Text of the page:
Displaying her feminist roots and expertise in outdoor site-specific work, aerial dance artist and choreographer Jo Kreiter is tackling the issue of older homeless women in her world premiere “Multiple Mary and Invisible Jane.”
Flyaway Productions founder Kreiter, who has a background in political science, raises consciousness by bringing social justice issues to the public square — literally. “Multiple Mary,” a free 30-minute show which opens Friday, takes place on an 80-foot wall of Hastings College of Law, by San Francisco’s Civic Center. The work is inspired by “Old, Female and Homeless,” a 2013 The Nation article written by Kreiter’s friend Rose Aguilar.
“It used to be that homeless women over 50 were blessedly rare,” says Aguilar. Today, with the aging of the population, they are now the norm among the homeless population.
Working with Aguilar, Krieter interviewed six women, most of whom simply had fallen on hard times, as the basis for “Multiple Mary.”
One woman who lived in Noe Valley lost her home of 27 years after she took out a second mortgage when her husband died and was unable to repay the loan. Another worked all her life only to have her drug-addicted son deplete her resources. A third, typical of many homeless women, hit a medical crisis and ended up on the street.
“These are women who had spun through their resources and had no other safety net. My hope is to cut through compassion fatigue and help people see how close we all are to getting to a place where you have nothing,” Kreiter says.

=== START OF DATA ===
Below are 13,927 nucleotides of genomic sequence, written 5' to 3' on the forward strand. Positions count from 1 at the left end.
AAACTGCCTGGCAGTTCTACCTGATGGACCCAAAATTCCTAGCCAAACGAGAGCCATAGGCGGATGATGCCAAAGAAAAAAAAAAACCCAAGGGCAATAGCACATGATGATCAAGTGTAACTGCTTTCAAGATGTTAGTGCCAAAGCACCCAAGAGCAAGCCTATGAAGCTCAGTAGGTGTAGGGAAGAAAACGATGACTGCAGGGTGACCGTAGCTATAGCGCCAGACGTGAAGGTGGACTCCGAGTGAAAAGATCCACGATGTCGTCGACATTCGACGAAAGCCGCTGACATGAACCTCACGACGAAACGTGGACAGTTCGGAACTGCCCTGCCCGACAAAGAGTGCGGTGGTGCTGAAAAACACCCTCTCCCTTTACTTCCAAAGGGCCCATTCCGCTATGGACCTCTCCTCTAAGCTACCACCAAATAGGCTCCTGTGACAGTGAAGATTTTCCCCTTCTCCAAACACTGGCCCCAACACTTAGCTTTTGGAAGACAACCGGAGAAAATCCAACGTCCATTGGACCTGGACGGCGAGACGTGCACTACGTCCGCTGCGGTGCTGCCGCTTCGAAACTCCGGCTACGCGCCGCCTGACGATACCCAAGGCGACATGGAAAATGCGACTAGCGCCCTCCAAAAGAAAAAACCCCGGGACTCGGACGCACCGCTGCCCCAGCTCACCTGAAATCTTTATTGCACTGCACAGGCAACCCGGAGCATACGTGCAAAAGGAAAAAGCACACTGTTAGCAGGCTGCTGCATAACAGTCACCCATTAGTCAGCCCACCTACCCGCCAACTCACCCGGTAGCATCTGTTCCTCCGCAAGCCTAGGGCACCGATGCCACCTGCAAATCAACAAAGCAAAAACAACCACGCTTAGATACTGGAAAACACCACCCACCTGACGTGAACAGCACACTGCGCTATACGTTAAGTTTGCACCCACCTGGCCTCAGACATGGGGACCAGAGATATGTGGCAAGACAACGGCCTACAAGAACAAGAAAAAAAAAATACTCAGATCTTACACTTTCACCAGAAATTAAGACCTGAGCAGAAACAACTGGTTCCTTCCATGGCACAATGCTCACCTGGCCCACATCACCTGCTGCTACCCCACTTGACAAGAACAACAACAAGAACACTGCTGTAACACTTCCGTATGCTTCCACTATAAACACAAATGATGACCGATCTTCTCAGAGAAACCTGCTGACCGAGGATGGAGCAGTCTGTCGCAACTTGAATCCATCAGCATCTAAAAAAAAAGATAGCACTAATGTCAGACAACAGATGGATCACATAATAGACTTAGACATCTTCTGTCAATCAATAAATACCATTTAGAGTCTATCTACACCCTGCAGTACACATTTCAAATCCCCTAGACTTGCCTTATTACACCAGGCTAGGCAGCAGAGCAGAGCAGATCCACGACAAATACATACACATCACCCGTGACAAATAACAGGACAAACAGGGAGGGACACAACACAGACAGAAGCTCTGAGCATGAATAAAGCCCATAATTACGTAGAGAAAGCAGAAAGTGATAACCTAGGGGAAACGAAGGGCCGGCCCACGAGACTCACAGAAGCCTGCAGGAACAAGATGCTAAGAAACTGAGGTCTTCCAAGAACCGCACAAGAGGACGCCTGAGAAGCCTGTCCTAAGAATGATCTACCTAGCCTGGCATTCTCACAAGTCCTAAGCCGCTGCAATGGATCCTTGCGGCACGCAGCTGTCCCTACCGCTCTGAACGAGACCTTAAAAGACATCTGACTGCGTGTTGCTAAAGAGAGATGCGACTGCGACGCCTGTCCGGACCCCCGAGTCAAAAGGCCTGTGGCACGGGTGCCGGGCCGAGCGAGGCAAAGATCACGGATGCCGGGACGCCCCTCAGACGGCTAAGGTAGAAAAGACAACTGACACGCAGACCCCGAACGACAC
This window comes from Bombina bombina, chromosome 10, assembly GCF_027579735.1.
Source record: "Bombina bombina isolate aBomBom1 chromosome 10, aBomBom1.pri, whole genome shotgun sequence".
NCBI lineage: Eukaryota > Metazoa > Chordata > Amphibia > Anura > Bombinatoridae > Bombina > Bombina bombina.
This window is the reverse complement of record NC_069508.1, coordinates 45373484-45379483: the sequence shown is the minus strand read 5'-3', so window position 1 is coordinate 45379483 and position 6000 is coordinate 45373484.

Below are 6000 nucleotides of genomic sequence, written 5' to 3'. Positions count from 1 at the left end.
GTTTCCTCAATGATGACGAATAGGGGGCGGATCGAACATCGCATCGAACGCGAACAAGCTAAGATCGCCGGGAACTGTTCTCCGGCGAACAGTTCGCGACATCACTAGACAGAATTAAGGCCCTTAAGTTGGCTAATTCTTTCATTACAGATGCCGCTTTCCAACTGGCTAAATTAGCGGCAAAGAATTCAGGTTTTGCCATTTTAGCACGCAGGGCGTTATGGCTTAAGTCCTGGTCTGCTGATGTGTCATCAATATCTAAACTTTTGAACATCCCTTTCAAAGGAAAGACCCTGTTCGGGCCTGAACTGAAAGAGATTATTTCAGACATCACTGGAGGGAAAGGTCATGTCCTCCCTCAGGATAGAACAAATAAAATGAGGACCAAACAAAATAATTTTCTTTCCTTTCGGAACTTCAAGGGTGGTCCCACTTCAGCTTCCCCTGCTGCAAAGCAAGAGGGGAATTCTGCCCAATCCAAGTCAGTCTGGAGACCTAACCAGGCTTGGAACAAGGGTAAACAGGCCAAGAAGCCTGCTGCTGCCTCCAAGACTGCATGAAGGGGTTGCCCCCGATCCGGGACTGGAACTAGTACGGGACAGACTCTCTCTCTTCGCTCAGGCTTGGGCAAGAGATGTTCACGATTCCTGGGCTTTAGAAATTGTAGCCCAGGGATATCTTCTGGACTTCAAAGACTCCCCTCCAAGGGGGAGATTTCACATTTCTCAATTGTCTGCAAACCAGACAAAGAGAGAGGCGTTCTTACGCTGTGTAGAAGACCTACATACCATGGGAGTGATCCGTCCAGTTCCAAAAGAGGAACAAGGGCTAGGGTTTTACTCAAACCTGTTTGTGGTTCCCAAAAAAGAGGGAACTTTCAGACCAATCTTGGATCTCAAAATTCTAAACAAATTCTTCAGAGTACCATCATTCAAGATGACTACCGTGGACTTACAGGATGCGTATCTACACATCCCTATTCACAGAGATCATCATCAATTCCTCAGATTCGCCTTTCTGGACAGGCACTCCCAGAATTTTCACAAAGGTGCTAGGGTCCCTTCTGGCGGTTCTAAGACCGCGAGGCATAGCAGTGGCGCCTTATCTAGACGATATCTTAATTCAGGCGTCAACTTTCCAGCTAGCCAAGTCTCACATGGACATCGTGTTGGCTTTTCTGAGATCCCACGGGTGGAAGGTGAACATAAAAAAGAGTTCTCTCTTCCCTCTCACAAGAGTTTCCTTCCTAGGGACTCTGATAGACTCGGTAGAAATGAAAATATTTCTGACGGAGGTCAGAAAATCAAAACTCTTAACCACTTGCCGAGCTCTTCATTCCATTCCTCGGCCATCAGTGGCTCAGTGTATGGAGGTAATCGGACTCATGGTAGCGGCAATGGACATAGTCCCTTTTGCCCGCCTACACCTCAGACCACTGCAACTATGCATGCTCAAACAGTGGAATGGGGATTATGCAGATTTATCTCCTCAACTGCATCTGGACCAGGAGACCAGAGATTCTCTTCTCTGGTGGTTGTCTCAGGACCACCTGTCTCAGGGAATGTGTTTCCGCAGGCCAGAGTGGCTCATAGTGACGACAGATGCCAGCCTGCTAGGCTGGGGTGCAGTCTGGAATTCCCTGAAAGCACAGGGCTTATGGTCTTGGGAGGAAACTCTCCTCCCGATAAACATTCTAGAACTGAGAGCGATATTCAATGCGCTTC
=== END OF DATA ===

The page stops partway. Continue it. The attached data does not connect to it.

While translating social issues into meaningful movement can be a challenge, Kreiter hit upon one key element common among her subjects’ stories — all of the women described sleeping in chairs. She says, “… One of the pieces has dancers in chairs interpreting what it means to have to sleep sitting up. It brought this large political issue to a very concrete place.”
Sampled and processed voices of the women telling their personal stories make up “Multiple Mary’s” soundscape, created by composer-media artist Pamela Z.
While Kreiter hopes some of the women will attend the performances, she’s not counting on it. They don’t care to wear homelessness as a badge or even to be identified as homeless.
“We’re trying to show how much strength they have,” says Kreiter, “to portray them not as victims, but as survivors.”
IF YOU GO
Where: UC Hastings College of the Law, 333 Golden Gate Ave., S.F.
When: 8 and 9 p.m. Fridays-Saturdays, through Sept. 20, plus noon and 8 p.m. Sept. 17-18
Contact: www. flyawayproductions.com